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Some state ballot measures hold potential to affect innovation economy

November 03, 2022
By: Ellen Marrison

With 133 ballot measures before voters on Nov. 8, a gamut of topics will be decided. Those outlined below are the measure that could affect the innovation economy, ranging from initiatives that would affect higher education, to broadband expansion and measures intended to boost state economies.

Arizona Proposition 308 is asking voters if non-citizens, including Arizona Dreamers, should receive in-state college tuition. The state used to offer undocumented students in-state tuition, but in 2006 voters passed an initiative that prohibited it. Currently, at least 19 states have provisions allowing in-state tuition rates for undocumented students.

Bond Question 3 in New Mexico would issue $215,986,000 in bonds for public higher education institutions, special public schools and tribal schools. And Question 1, a bond issue in Rhode Island, would issue $100 million in bonds for the University of Rhode Island Narragansett Bay Campus marine discipline educations and research needs.

Two states are considering what has been dubbed a millionaires tax, but for different purposes. Massachusetts’ Question 1 would create a 4% tax on incomes that exceed $1 million with proceeds going for public education, public colleges and universities, and transportation. In California, Proposition 30 would add a 1.75% levy on annual income of more than $2 million with revenue going for zero-emissions vehicle programs and wildfire response and prevention.

A bond issue in New York, Proposal 1, would issue $4.20 billion in general obligation bonds for projects related to the environment, natural resources, water infrastructure, and climate change mitigation.

In Alabama, Amendment 2 would allow the state and local governments to grant federal awards funds or other state-designated broadband fund to public or private entities to provide or expand broadband internet infrastructure.

Ranked-choice voting is on the ballot in Nevada as Question 3 and would establish open top-five primaries and ranked-choice voting for general elections and would apply to congressional, gubernatorial, state executive official, and state legislative elections. If approved, it will be placed on the ballot again in 2024 and if approved then, it would become law.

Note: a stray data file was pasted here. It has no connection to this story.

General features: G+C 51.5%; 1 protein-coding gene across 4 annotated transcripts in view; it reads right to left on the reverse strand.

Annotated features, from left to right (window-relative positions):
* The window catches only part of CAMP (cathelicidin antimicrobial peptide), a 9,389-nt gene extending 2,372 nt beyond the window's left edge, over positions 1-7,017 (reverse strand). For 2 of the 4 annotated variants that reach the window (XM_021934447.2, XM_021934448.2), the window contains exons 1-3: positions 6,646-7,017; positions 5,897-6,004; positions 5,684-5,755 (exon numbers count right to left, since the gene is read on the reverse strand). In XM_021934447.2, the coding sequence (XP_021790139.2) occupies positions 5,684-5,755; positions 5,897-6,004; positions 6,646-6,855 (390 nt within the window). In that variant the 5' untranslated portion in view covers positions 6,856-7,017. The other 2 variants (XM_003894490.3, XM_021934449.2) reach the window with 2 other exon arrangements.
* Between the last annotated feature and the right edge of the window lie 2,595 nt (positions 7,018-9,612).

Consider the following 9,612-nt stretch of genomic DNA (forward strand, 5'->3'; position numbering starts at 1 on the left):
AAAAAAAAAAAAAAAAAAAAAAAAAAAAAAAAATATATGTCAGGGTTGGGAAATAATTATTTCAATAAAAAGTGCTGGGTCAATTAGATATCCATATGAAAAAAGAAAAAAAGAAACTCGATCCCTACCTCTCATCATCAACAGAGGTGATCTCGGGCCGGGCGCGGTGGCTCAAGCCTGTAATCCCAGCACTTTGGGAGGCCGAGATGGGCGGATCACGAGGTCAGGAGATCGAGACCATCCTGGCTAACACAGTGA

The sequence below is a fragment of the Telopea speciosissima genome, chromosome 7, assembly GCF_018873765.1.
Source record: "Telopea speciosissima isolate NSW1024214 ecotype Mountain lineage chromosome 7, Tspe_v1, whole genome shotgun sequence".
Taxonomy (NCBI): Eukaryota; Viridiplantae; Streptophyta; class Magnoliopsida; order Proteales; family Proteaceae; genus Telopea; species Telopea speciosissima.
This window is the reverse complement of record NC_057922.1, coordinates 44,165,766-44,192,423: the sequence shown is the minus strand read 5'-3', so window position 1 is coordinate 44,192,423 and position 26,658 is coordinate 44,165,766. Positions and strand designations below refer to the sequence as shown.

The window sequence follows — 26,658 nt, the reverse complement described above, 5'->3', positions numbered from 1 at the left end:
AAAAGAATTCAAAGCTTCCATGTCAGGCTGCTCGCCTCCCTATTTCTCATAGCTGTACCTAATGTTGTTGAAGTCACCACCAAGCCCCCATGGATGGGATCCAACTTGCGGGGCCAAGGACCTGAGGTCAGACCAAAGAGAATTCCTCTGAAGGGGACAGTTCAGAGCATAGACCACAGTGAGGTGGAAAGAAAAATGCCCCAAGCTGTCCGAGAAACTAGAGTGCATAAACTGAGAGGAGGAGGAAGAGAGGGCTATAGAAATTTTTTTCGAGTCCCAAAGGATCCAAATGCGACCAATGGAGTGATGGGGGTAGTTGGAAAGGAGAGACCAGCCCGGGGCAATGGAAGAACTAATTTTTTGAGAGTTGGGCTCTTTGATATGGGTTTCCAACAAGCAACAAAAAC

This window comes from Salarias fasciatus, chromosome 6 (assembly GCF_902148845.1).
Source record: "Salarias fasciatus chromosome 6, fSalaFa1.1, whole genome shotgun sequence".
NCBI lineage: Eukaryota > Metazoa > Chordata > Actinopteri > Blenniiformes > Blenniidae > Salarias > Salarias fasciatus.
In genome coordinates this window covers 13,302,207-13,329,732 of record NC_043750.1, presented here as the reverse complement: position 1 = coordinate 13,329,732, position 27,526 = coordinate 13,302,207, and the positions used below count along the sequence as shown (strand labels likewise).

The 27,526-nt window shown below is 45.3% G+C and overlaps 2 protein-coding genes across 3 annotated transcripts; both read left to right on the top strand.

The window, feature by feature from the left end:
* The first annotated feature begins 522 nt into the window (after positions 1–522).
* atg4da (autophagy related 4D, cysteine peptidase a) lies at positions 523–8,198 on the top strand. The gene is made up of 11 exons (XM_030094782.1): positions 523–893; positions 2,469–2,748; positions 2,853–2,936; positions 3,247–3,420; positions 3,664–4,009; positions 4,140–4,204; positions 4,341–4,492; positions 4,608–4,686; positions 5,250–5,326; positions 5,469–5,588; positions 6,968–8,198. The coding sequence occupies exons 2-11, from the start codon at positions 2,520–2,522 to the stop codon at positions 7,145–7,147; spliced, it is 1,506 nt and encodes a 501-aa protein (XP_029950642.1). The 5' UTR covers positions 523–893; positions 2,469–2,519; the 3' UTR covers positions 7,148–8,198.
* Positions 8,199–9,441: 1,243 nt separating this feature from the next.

North Dakota Constitutional Measure 1 would impose term limits on state legislators and the governor, and Michigan Proposal 1 would change the term limits for state legislators from three 2-year terms in the state House and two 4-year terms in the state Senate to 12 combined years in the Legislature and provide that elected state legislative and executive officials file financial disclosure reports and agreements on future employment. Meanwhile in Oregon voters will decide on an initiative, Measure 113, that would disqualify lawmakers from re-election if they are absent from 10 legislative floor sessions without permission or excuse. The initiative is an attempt to eliminate statehouse walkouts by the minority party that has stalled some sessions over the last few years when dealing with legislation or budgets that are unpopular with the minority party.

In other measures, Arizona Proposition 132 is a constitutional amendment that would require a 60% vote for voters to pass ballot measures to approve taxes. A simple majority is currently required. In Arkansas, Issue 2 would also require a 60% supermajority vote of approval from voters to adopt legislatively referred and citizen-initiated constitutional amendments.

Wyoming Constitutional Amendment A would allow local governments to invest in stocks and equities upon a two-thirds supermajority vote of the state legislature.

Minimum wage is on the ballot in Nebraska, Nevada and Washington, D.C. Initiative 433 in Nebraska would incrementally increase the state’s minimum wage from $9 to $15 by 2026 and annually adjust it thereafter by the cost of living. In Nevada, Question 2 would incrementally increase the minimum wage to $12 per hour by July 1, 2024, and Initiative 82 in Washington, D.C., would increase the minimum wage for tipped employees to the minimum wage for non-tipped employees.

Colorado Proposition 121 would reduce the state income tax rate from 4.55% to 4.40% for tax years commencing on or after January 1, 2022.

Finally, West Virginia Amendment 2 would authorize the state legislature to exempt personal property (machinery, equipment, and inventory) used for business activity and personal motor vehicle property tax from ad valorem property taxes.

elections, state tbed